Instead, it may be useful to have an option that enables us to direct the model towards particular off-cut stock items. This will help us to reduce the accumulation of off-cuts over time.
Therefore, we have a "must use" indicator for each stock item. This requires the model to use that stock item, then find the best cuts given those (and potentially other) stock items.
Our model formulation is shown in Figure 2.
- Equation (1). We want to minimize the total length of off-cut waste from cutting the required pieces, with an option to exclude the waste from stock item 1.
- Equation (2). An off-cut is defined as the remaining length of a stock item after cutting pieces from it.
- Equation (3). The off-cut length must be physically possible.
- Equation (4). We cut each required piece exactly once.
- Equation (5). Cut pieces from a stock item only if we are using that item.
- Equation (6). Must use specific stock items.
Specify the available stock
In addition to the piece lengths required by the customer, we need to tell the model what stock lengths are available. This is done in Figure 3, where we make four stock items available – a new stock item in position 1, and three off-cuts of various lengths. We also have a binary variable that indicates if a particular item must be used (1) or not (0).
As a simple check, we need to ensure that the total length of stock available is greater than or equal to the length of required pieces. If it is not, then there is no feasible solution.
But note that even if the total stock available is longer than the total required pieces, there is no guarantee that a feasible solution exists. In this example, our total available length of 20,130 mm is probably sufficient to fulfill the 15,200 mm length required by the customer. But we'll need to solve the model to be sure.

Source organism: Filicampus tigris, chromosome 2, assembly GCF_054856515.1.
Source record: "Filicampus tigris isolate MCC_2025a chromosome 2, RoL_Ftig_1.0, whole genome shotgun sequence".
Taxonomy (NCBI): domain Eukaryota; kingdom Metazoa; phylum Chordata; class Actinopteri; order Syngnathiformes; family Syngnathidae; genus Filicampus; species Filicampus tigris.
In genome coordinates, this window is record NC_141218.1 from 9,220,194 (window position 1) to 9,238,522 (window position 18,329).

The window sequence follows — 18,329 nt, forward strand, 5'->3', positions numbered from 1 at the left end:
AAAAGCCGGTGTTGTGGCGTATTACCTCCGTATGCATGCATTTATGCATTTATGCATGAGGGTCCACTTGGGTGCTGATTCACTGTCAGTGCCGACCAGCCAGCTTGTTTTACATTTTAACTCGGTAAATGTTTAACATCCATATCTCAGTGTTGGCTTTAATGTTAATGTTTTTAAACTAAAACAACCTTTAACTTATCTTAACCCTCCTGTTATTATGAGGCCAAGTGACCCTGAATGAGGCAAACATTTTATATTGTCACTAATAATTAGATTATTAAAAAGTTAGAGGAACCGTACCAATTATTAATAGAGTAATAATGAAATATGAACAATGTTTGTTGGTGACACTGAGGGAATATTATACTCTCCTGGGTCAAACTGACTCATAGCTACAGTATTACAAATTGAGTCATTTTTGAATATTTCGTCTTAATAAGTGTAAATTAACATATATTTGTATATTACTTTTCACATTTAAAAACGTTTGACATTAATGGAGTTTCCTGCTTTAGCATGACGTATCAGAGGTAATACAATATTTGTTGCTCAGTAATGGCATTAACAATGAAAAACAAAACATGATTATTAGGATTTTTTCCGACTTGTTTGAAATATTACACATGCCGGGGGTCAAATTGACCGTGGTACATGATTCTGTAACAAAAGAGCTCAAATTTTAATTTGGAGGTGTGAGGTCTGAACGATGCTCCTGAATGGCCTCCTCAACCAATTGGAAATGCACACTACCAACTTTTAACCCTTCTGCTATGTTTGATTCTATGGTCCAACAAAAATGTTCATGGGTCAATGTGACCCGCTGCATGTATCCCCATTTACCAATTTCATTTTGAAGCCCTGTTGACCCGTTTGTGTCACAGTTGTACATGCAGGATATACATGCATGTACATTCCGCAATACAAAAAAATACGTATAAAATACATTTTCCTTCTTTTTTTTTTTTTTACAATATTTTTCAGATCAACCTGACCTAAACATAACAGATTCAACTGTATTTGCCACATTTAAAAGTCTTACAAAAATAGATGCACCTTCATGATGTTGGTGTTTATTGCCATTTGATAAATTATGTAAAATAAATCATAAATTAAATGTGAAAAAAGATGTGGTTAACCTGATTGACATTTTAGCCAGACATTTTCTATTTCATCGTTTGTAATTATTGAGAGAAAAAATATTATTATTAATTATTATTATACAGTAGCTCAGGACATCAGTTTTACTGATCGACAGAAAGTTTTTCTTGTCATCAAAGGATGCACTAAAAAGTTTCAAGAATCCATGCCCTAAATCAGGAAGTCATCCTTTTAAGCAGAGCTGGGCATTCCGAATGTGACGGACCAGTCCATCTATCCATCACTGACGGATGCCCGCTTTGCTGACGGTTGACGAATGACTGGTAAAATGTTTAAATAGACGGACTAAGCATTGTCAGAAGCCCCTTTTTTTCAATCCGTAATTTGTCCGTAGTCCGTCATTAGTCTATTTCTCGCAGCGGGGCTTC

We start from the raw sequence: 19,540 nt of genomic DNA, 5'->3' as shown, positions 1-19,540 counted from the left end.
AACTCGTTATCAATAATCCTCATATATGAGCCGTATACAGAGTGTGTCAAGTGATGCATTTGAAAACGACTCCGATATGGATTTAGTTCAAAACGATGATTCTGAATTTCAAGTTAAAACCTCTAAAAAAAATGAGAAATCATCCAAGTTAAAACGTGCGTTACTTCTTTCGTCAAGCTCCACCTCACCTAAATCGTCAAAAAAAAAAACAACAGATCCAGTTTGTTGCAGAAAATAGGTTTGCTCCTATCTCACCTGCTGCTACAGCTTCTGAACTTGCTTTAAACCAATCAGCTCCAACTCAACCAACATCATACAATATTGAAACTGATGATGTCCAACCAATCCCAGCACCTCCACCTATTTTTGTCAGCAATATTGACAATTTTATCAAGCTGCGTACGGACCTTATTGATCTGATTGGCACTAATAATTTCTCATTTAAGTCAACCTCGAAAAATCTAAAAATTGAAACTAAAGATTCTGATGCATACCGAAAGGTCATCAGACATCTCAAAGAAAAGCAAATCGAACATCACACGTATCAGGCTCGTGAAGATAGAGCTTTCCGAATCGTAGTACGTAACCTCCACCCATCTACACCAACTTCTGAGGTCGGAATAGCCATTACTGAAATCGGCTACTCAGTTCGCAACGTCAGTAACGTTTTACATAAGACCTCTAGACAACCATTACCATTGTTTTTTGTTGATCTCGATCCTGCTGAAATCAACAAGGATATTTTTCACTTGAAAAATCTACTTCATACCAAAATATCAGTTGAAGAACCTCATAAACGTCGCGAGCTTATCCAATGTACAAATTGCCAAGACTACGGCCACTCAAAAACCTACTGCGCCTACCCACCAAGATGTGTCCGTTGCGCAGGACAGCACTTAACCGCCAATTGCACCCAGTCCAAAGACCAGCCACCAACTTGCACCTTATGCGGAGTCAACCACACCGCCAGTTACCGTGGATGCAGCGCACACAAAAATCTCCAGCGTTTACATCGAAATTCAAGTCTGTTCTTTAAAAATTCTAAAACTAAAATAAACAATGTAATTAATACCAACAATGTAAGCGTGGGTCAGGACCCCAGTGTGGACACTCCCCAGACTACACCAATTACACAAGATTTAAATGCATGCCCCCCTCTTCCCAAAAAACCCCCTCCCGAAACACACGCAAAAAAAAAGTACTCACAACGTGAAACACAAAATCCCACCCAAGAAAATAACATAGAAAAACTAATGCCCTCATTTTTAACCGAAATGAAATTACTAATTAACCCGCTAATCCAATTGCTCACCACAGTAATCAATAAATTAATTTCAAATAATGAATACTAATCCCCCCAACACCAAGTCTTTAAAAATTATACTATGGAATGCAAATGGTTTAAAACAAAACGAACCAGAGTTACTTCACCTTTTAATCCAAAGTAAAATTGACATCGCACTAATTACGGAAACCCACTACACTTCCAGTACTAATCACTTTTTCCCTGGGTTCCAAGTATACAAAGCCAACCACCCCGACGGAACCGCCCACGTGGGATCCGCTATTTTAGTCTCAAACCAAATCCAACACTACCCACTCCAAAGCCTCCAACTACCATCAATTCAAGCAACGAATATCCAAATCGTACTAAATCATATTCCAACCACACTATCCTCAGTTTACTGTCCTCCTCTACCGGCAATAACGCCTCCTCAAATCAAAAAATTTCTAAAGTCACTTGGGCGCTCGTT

Allocate required pieces to stock items
The core of our model is allocating required pieces to stock items. This is done using the matrix shown in Figure 4.
We use a binary variable to indicate which stock item each required piece is cut from. Each piece is required only once, so the sum of each row must equal 1. Conversely, we may cut a stock item into several pieces – as indicated by the column totals.
Tie together the stock must use and cut variables
We have an additional set of binary variables that indicate if a stock item is used. These variables tie the stock must use indicator to the cut variables, by requiring that the cut variables are less than or equal to the use variables and the stock item must use variables are less than or equal to the stock use variables.
The Solver model is shown in Figure 5. Our objective is to minimize
fOffcutWaste. The formula for calculating the off-cut waste includes a switch for whether or not to include stock item 1 in the waste calculation.
An alternative objective might be to minimize the number of stock items used. We could do that by setting the objective to be the sum of the
The model has two sets of variables:
vCuts. These are binary variables that indicate which required piece is cut from what stock item.
vUseStock. These binary variables indicate if a stock item is used.
The constraints are:
fOffcut >= 0. This ensures that the off-cut length is physically possible.
fTotalCuts = 1. This implements the requirement that each required piece is cut from exactly one stock item.
vCuts <= fUsageMap. This maps the
vUseStockvariables to each element of the
vCuts = binary. Define cuts as a binary choice.
vUseStock = binary. Binary choice about which stock items to use.
vUseStock >= dMustUse. This links our input of must use stock to the cuts made.
All of the model's relationships are linear, so we can use the Simplex method.